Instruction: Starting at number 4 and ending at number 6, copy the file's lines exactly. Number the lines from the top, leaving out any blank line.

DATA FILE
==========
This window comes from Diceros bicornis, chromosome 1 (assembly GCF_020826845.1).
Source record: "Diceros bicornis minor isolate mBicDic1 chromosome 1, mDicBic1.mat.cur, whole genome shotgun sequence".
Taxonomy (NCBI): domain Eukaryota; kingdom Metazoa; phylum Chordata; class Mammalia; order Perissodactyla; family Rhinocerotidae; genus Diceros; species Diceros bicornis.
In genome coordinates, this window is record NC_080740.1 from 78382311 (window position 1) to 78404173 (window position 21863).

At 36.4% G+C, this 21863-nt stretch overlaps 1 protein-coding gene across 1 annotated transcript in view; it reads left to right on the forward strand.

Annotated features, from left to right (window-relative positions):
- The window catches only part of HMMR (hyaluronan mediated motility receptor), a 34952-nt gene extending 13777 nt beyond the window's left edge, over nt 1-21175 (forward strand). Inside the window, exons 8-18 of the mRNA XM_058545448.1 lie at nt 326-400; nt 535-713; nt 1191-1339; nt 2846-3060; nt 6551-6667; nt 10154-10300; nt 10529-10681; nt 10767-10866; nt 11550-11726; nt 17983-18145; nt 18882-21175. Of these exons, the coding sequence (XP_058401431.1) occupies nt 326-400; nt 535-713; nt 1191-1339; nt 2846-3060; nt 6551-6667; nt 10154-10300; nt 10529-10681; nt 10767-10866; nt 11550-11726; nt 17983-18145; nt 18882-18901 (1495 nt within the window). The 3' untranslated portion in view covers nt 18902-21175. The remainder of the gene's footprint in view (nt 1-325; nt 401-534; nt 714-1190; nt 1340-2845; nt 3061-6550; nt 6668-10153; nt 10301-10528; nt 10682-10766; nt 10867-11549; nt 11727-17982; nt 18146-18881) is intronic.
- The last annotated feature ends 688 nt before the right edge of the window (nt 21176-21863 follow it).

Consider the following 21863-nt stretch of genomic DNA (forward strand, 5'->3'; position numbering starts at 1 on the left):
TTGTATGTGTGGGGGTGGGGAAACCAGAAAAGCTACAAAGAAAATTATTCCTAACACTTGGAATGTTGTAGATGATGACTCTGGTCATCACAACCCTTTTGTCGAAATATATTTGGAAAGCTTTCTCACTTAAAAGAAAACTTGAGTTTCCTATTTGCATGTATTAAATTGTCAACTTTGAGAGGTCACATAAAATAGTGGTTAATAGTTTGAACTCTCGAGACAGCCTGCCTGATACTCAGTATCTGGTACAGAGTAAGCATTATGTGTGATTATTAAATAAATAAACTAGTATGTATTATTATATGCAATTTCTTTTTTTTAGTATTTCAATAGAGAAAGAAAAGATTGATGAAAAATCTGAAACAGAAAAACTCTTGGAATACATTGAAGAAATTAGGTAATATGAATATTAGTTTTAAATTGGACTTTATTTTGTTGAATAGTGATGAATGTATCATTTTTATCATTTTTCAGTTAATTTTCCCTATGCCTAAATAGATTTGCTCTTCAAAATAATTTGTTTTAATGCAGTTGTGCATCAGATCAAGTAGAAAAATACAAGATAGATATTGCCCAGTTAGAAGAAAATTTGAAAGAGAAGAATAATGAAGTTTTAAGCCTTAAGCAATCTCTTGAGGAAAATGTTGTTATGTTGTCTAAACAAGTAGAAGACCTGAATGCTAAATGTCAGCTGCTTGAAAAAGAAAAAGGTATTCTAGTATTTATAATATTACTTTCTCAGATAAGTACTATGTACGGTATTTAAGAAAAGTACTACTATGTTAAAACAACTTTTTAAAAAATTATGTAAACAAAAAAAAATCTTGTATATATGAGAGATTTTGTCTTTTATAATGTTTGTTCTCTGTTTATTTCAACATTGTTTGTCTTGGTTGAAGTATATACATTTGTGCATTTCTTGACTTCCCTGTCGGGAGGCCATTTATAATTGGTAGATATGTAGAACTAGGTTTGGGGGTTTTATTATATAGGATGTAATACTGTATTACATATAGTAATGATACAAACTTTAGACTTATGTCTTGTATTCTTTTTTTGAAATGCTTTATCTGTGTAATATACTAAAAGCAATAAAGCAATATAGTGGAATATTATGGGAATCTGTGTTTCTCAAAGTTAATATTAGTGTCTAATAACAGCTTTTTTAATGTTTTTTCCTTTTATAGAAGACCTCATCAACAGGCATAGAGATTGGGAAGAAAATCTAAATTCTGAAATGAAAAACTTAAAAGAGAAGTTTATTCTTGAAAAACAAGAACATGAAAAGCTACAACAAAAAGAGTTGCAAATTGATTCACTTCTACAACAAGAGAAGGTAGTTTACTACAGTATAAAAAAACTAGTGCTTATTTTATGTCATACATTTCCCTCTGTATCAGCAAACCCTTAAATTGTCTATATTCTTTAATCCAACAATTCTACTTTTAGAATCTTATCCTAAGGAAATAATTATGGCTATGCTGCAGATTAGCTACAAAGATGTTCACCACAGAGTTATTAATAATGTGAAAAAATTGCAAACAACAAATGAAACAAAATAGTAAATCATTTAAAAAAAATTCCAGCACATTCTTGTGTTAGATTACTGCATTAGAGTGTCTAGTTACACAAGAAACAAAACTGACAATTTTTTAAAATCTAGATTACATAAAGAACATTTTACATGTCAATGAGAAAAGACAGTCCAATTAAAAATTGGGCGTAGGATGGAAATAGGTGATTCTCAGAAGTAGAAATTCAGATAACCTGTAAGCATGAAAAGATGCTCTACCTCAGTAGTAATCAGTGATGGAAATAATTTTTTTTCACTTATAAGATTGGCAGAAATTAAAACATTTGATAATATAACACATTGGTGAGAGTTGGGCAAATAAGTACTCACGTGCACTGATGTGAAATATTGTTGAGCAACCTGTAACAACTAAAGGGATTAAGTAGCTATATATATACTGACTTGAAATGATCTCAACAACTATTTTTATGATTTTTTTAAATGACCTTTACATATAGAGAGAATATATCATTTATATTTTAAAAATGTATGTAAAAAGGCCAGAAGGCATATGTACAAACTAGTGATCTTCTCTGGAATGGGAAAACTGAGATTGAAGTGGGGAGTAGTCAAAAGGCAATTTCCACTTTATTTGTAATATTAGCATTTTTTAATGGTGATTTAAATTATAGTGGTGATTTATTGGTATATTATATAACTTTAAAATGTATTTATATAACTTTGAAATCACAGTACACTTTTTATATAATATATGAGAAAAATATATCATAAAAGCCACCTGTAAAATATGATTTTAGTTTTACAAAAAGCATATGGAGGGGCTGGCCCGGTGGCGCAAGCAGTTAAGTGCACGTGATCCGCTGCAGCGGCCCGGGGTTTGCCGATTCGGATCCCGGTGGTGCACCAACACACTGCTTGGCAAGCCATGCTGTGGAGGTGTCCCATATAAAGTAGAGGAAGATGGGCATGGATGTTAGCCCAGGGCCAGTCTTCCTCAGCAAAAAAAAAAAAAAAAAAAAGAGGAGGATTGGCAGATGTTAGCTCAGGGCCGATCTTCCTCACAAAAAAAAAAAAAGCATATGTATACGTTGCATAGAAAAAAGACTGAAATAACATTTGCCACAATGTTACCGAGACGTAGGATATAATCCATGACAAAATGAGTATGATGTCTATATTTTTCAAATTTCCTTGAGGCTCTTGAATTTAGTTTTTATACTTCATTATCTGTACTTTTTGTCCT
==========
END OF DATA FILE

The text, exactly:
In genome coordinates, this window is record NC_080740.1 from 78382311 (window position 1) to 78404173 (window position 21863).

At 36.4% G+C, this 21863-nt stretch overlaps 1 protein-coding gene across 1 annotated transcript in view; it reads left to right on the forward strand.

Annotated features, from left to right (window-relative positions):